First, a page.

Fishermen document green, brown sludge; BP says it's algae

green goop 3Tuesday, Sept 14th - Over the past three days, local fishermen in Bayou La Batre, Alabama have been documenting a thick sludge that has emerged in the water along their shores.  They say it must be caused by the BP oil disaster, and they all independently described it the same way: “I’ve never seen anything like it in my life.”

BP spokespeople and local officials, meanwhile, also have a unified message: “It’s algae.”

The sludge appeared on Sunday, September 12th, as a thick layer “like peanut butter” lining the back of the State Docks in this small fishing town on the Alabama Gulf Coast.

One fisherman, who requested anonymity for fear that some fellow fishermen would hold it against him if their waters were closed to fishing, took photos and sent them to a local organization, the South Bay Communities Alliance.

bayou goop 2
Photo by anonymous fisherman, taken at Bayou La Batre State Docks, 9/12/10

Minh V. Le, another local commercial fisherman and board member of the South Bay Communities Alliance, rushed to the dock to join him and take photos of his own.

“It’s quite interesting because I’ve never seen it before,” says Minh. “It looked like a broke down or weathered oil type. Its consistency was really thick, almost like foam.”

The fishermen found the substance stretched from Bayou La Batre Bayou to about a mile and a half east, near Codin, though in some areas it was spread more thinly.

peanut butterBayou La Batre State Docks. 9/12/10. Photo Credit: Minh V. Le. View more of Minh's photos here.

Monday, September 13th was mostly sludge free, which commercial fisherman Christopher Laforce attributes to strong wind from the north.

But today it was back.  At 8 am, a thick layer of brown, green, and white scum clung to the shore near the State Docks, and I photographed bubbles that are the telltale byproduct of toxic dispersants along the shore of Portersville Bay.  This time the scum was more bright-green-sludge than peanut butter, which Chris Laforce suspects is the oil and dispersants interacting with algae.

“I’ve never seen nothing like this,” He says, anger rising in his voice as he surveys the goop. “Born and raised on the water, all my life lived on the water.  It makes me sick to the think the government would open the fishing and shrimping– for people to eat this… It’s sad to think that BP had enough money… to buy the government.”

Watch Christopher Laforce survey the sludge this morning:

The local BP clean-up center is directly adjacent to the State Docks, but no one has been deployed to clean up the sludge. A man at the entrance explained the inactivity. "Yeah, we're aware of it. It's just algae."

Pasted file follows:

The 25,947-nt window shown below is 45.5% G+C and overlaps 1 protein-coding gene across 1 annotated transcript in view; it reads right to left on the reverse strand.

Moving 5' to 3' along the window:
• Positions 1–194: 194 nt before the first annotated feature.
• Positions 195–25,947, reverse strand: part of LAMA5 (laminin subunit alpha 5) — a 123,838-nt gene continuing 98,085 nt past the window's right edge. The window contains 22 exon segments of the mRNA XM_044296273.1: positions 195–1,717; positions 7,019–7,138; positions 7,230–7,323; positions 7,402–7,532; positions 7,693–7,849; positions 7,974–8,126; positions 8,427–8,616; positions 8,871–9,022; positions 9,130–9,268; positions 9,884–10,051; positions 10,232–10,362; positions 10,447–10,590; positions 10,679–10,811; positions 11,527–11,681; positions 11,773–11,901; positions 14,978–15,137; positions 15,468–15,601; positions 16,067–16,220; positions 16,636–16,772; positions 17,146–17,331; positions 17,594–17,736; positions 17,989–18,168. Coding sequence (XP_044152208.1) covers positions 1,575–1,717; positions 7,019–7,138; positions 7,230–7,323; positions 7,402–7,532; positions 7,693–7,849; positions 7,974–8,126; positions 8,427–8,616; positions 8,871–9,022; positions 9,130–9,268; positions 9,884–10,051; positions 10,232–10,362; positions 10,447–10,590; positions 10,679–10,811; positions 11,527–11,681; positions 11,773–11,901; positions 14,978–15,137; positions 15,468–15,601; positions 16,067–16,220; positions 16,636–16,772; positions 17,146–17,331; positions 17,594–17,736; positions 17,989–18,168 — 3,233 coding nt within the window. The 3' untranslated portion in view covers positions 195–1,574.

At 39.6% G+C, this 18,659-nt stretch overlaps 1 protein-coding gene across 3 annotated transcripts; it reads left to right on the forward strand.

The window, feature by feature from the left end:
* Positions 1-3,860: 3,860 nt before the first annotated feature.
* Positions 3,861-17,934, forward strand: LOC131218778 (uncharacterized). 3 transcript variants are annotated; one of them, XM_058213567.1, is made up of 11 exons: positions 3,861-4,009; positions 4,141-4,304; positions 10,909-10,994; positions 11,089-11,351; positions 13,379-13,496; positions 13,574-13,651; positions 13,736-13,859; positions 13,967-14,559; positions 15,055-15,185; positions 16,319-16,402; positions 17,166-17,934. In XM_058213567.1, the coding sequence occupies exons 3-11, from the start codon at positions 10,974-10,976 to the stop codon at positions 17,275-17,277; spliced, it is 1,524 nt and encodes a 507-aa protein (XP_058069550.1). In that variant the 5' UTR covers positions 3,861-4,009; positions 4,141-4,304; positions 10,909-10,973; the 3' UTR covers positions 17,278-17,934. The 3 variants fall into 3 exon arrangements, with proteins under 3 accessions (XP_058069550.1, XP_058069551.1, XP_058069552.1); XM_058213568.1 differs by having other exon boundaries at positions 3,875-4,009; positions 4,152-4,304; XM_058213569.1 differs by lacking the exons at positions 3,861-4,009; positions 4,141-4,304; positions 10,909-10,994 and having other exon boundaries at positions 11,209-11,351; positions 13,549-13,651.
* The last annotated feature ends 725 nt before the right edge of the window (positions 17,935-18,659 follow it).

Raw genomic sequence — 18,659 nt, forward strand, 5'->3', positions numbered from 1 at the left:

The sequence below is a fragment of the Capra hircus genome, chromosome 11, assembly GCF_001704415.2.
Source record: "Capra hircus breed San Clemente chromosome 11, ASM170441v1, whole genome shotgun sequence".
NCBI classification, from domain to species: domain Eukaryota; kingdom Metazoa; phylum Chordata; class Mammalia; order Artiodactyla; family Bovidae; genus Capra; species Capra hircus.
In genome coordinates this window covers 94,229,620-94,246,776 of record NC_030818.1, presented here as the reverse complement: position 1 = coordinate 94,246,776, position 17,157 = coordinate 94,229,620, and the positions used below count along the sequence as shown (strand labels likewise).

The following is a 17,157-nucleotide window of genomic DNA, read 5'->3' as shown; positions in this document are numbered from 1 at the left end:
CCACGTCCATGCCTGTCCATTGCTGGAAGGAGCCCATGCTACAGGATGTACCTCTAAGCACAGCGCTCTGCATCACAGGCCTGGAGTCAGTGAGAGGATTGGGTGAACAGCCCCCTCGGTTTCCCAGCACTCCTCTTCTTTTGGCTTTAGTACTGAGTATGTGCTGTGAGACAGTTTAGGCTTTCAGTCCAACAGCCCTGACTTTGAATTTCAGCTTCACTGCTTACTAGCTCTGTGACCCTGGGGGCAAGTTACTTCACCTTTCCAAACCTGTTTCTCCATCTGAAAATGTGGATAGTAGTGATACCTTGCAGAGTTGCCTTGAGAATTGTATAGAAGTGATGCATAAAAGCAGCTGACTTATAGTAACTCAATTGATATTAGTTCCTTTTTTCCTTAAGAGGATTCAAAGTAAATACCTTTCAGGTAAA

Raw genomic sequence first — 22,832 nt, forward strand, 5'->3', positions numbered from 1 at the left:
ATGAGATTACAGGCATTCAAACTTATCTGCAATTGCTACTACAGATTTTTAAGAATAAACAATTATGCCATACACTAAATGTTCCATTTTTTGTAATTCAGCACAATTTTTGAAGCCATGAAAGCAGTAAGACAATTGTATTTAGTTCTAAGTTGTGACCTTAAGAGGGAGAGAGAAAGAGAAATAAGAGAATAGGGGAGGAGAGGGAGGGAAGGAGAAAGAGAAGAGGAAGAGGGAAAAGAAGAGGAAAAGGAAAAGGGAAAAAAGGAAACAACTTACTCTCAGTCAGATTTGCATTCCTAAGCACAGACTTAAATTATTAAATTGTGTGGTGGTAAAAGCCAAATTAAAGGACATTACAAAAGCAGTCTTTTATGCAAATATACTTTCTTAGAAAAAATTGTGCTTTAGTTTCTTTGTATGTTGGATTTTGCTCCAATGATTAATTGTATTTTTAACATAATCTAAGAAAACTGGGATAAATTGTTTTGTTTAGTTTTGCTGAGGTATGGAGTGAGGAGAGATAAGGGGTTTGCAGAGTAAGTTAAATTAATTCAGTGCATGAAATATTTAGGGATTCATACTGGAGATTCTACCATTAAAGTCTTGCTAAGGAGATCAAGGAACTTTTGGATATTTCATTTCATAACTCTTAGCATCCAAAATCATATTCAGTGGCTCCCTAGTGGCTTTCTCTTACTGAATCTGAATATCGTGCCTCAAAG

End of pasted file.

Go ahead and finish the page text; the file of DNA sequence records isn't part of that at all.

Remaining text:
He then recommended I call the Mobile Incident Command Center, which oversees BP clean-up operations across Mississippi, Alabama, and the Florida panhandle, because no one at the local site was authorized to provide information. 

George Gigicos, BP spokespeople out of the Mobile, returned my call later in the day: "We're aware of it, we've tested it, and it's not oil."  

He reported that representatives from BP, the Coast Guard, and the Alabama Department of Environmental Protection were on-site and tested the substance for oil on Sunday, Monday, and today.

green sludgeBayou La Batre State Docks. 9/14/10. Photo Credit: Ada McMahon. View more of Ada's photos here.

When asked if they tested for dispersants, he said, "I don't know.  All I know is that it is not oil."  Gigicos said he did not know about the specifics of the oil test, or of any plans to test the gunk for dispersants in the future.  He also suggested that people were confusing algae for oil. 

This message was echoed by the Bayou La Batre Police Department, who Minh Le says were called by a concerned resident on Sunday.  Corporal Cory Finch relayed this verdict from the Department of Marine Resources, “It’s pollen and algae.”

But the fishermen aren’t buying it. 

“Algae doesn’t have different colors, algae doesn’t have chocolate brown color,” says Minh Le. “So what is it?  And where did it come from?”

minh v leMinh V. Le by his two shrimping boats in Bayou La Batre. 9/13/10.  Photo Credit: Ada McMahon

Paul Nelson, a commercial fisherman in Bayou La Batre and President of the South Bay Communities Alliance, took samples on Sunday that he passed on to a local scientist.  He told me, “I’m attesting to the fact that this is derived from the oil spill and dispersants.”  He’s never seen anything else like it in his life, so what else could it be? 

For these fishermen, the months since the BP oil disaster have had a lot of, “I’ve never seen anything like it in my life” moments, from sea life disappearing to bubbling plumes in the water that cause headaches and nausea. 

In this environment, they fear that the seafood is a health risk.  They say they won’t eat the seafood, and they won’t sell it until they can be sure it is safe.

“Something is in the water,” says Minh Le.  “Something has happened to our water.  And we really need to know, the people need to know.”